Eating disorders can plague both males and females, and they generally have different unattainable physical appearance-related goals. Males may feel the need to develop large muscles and are more vulnerable to taking drugs or embarking on exercise regimens that move them in that direction. For males who are obese or disinterested in athletics, there may be considerable social pressure and harassment to increase their muscle mass or overall strength. Females tend to gain weight and body fat during puberty. This tendency is in direct opposition to the “skinny” images they are exposed to through the media. As a consequence, girls are more likely to diet and exercise in ways that emphasize thinness and weight loss instead of fitness. These actions can result in eating disorders. Anorexia nervosa, the act of starving oneself, and bulimia nervosa, the act of binging and purging, are chronic conditions among many children and adolescents.
For this Assignment, consider the differences between normal variations in body image and what constitutes an eating disorder. In addition, consider what types of interventions are most effective with children and adolescents with eating disorders.
The Assignment (2–3 pages):
- Explain two differences between normal variations of body image and a diagnosable eating disorder.
- Explain three key elements that you would include in an intervention for the prevention of eating disorders.
- Explain which of the three key elements would be developmentally appropriate for children and developmentally appropriate for adolescents, and explain why.
- Explain which of the three key elements might apply best to males and which of the three key elements might apply best to females, and explain why. Be specific.
- Justify your response using the week’s resources and the current literature.
Support your Assignment with specific references to all resources used in its preparation. You are asked to provide a reference list for all resources, including those in the week’s resources for this course.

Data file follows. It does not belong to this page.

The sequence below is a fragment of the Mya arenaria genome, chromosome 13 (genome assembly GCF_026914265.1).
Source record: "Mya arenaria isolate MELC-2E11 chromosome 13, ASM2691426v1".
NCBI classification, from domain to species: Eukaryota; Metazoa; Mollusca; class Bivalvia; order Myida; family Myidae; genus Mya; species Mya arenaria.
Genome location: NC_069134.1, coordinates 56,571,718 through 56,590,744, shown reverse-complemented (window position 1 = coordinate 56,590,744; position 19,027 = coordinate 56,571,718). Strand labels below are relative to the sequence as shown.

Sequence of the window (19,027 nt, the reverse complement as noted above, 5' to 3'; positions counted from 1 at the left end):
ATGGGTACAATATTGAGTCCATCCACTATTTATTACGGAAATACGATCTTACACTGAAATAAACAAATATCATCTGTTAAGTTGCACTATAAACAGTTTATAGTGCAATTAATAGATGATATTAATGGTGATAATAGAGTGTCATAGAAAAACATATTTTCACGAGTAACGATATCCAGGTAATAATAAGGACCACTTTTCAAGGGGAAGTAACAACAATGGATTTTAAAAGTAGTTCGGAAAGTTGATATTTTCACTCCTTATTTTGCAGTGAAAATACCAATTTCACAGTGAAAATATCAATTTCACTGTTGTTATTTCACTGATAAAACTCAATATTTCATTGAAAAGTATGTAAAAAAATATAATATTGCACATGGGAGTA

Francisco, R., Narciso, I., & Alarcoa, M. (2013). Parental influences on elite aesthetic athletes’ body image dissatisfaction and disordered eating. Journal of Child & Family Studies, 22(8), 1082–1091.
As you review this article, focus on parental influence and its effects on children and adolescent body image.
Hargreaves, D. A., & Tiggemann, M. (2004). Idealized media images and adolescent body image: “Comparing” boys and girls. Body Image, 1(4), 351–361.
As you review this article, focus on the differences between boys’ and girls’ ideas of body image.
Lacoste, S. M. (2017). Looking for the origins of anorexia nervosa in adolescence-a new treatment approach. Aggression and Violent Behavior, 36, 76-80.
Scarborough, J. (2018). Family-Based Therapy for Pediatric Anorexia Nervosa: Highlighting the Implementation Challenges. The Family Journal, 26(1), 90- 98.
Smolak, L. (2004). Body image in children and adolescents: Where do we go from here? Body Image, 1(1), 15–28.
As you review this article, focus on how poor body image might have serious impacts on children and adolescents.
Document: DSM-5 Bridge Document: Eating Disorders and Body Image (PDF)
Use this document to guide your understanding of eating disorders and body image for this week’s Discussion and Assignment.
Geller, J., & Dunn, E. C. (2011). Integrating motivational interviewing and cognitive behavioral therapy in the treatment of eating disorders: Tailoring interventions to patient readiness to change. Cognitive and Behavioral Practice, 18(1), 5–15.
As you review this article, consider how CBT might support eating disorders in youth. Focus on how you might use these interventions in your professional practice.
Khan, F., & Chowdhury, U. (2011). Eating disorders in children and adolescents. British Journal of Medical Practitioners, 4(1), 10–15.
As you review this article, focus on the eating disorders of children and adolescents and how this information might inform your practice.
Lock, J., & Fitzpatrick, K. K. (2009). Advances in psychotherapy for children and adolescents with eating disorders. American Journal of Psychotherapy, 63(4), 287–303.
As you review this article, focus on the therapeutic approaches used to treat children and adolescents with eating disorders.
Raich, R. M., Portell, M., & Pelaez-Fernandez, M. A. (2010). Evaluation of a school-based programme of universal eating disorders prevention: Is it more effective in girls at risk? European Eating Disorders Review, 18(1), 49–57.
As you review this article, focus on the preventive approach to eating disorders.
Talleyrand, R. M. (2010). Eating disorders in African American girls: Implications for counselors. Journal of Counseling & Development, 88(3), 319–